This content is not available in your region

Italy budget tussle goes down to wire, upsets markets

Access to the comments Comments
By Reuters
Italy budget tussle goes down to wire, upsets markets
FILE PHOTO: Italian Economy Minister Giovanni Tria attends as Prime Minister Giuseppe Conte (unseen) speaks during his first session at the Lower House of the Parliament in Rome, Italy, June 6, 2018. REUTERS/Tony Gentile/File Photo   -   Copyright  Tony Gentile(Reuters)

By Gavin Jones

ROME (Reuters) – Italy’s new government struggled to contain a fierce internal battle over fiscal policy on Thursday, hours before it was due to unveil its 2019 budget targets, sparking a sell-off of state bonds and reviving fears the economy minister could quit.

Bond yields surged on fears the battle between ruling-party leaders and the fiscally conservative minister could lead to a delay in the much-anticipated release of the budget targets, due to be agreed by cabinet in the evening.

A delay, cited as a possibility in an unsourced report in the Corriere della Sera, would be viewed by investors as a sign that Economy Minister Giovanni Tria may indeed resign despite repeated denials from his office, the latest on Thursday.

Deputy Minister Luigi Di Maio, who as leader of the main ruling party has been pushing aggressively for an expansive budget despite Italy’s heavy indebtedness, said he knew of no move to delay the meeting, scheduled for 6 p.m. (1600 GMT).

“I’m not aware of any delay,” Di Maio told reporters on a visit to Brussels.

Di Maio’s anti-establishment 5-Star Movement and its coalition partner, the League, are pushing Tria, an academic not affiliated to either party, to ramp up the fiscal deficit to finance their promises of tax cuts and higher welfare spending.

The cabinet is due to sign off on the new targets for economic growth, the deficit and public debt for 2018-2021, with most attention focused on the 2019 deficit goal.

Tria has softened an initial insistence the deficit should not exceed 1.6 percent of gross domestic product and is now willing to accept a ratio of around 1.9 percent, government sources have said.

That would compare with a current target of 1.6 percent for this year, and would be sharply up from a 0.8 percent goal pencilled in for 2019 by the previous centre-left administration.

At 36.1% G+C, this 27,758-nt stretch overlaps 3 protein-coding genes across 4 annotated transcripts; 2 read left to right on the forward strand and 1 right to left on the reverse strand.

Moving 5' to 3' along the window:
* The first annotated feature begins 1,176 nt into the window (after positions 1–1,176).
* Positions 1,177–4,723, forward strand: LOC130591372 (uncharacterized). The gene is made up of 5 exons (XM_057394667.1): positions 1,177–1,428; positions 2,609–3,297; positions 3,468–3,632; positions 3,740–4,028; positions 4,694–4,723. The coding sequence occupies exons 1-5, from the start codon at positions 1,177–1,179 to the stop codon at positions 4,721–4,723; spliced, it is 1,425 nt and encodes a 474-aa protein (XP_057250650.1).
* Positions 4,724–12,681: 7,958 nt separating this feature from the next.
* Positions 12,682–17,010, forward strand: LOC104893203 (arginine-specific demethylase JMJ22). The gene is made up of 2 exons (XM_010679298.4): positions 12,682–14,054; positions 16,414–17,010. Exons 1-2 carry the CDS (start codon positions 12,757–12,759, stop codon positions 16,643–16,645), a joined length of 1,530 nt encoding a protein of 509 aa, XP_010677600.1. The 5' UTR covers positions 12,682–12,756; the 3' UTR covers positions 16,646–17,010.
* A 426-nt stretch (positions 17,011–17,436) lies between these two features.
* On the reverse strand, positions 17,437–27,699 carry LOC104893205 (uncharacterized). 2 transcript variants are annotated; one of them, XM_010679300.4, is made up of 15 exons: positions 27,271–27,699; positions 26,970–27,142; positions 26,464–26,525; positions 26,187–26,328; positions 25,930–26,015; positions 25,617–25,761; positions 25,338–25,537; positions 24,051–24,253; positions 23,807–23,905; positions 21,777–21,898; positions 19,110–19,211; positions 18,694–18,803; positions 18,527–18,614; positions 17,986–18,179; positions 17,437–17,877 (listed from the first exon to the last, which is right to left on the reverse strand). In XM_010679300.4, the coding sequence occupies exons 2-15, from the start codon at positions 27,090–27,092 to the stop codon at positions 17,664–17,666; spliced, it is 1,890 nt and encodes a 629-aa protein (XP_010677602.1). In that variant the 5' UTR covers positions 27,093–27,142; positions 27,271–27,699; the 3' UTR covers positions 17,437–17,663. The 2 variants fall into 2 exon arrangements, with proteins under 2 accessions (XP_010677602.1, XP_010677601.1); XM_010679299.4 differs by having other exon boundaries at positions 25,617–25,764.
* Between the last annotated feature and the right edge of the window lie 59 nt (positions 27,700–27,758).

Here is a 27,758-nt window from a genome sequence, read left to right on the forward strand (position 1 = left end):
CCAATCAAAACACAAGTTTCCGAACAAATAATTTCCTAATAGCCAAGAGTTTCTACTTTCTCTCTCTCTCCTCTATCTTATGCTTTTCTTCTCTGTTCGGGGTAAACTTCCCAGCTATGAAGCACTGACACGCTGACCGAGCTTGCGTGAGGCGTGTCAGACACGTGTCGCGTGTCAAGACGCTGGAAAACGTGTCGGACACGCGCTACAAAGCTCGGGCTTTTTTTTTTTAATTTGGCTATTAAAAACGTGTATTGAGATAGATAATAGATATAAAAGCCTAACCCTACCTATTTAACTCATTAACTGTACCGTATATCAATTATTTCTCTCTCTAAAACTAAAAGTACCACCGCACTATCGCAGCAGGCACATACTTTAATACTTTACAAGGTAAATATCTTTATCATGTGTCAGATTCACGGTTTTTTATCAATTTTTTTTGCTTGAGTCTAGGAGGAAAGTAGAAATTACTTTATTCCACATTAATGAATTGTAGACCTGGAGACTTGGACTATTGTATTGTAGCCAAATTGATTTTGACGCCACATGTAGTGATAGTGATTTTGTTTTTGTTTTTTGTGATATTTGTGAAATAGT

Tria’s Treasury department forecasts that a 2019 deficit above 1.9 percent would put at risk debt containment, a source familiar with the matter said on Thursday.

However, the League and 5-Star, which formed a government in June, have both been pushing for a deficit between 2 percent and 2.5 percent to fund their election promises.

Late on Wednesday a source from the ruling majority said the parties wanted the goal set at 2.4 percent, as meetings continued to try to break the impasse.

The targets form the framework for the 2019 budget, which must be approved by the cabinet by Oct. 20.


Tria said on Wednesday the budget would include the parties’ flagship policies, including a basic income for the poor and a lower retirement age, though it remains unclear how wide-ranging such measures will initially be and how they will be financed.

The League and 5-Star, rivals ahead of an inconclusive election in March, say they will govern together for a full five-year term and phase in most of their policies gradually.

Financial markets have been nervous since the government took office due to fears its spending plans will boost Italy’s debt, which is already the highest in the euro zone after Greece’s as a proportion of GDP – around 131 percent.

Italy’s government bonds had rallied this week on the expectation Tria could water down the coalition’s more radical proposals and keep a lid on public finances.

In a speech on Wednesday Tria tried to strike a balance between promising a growth-friendly, expansionary budget and maintaining the trust of markets as well as avoiding a head-on clash with the European Commission.

“We are working on a mix of policies that show everyone they should have confidence in Italy, not only in our public finances but in our economic growth,” he said.

(Additional reporting by Giuseppe Fonte in Rome and Francesco Guarascio in Brussels; Editing by Mark Bendeich and Toby Chopra)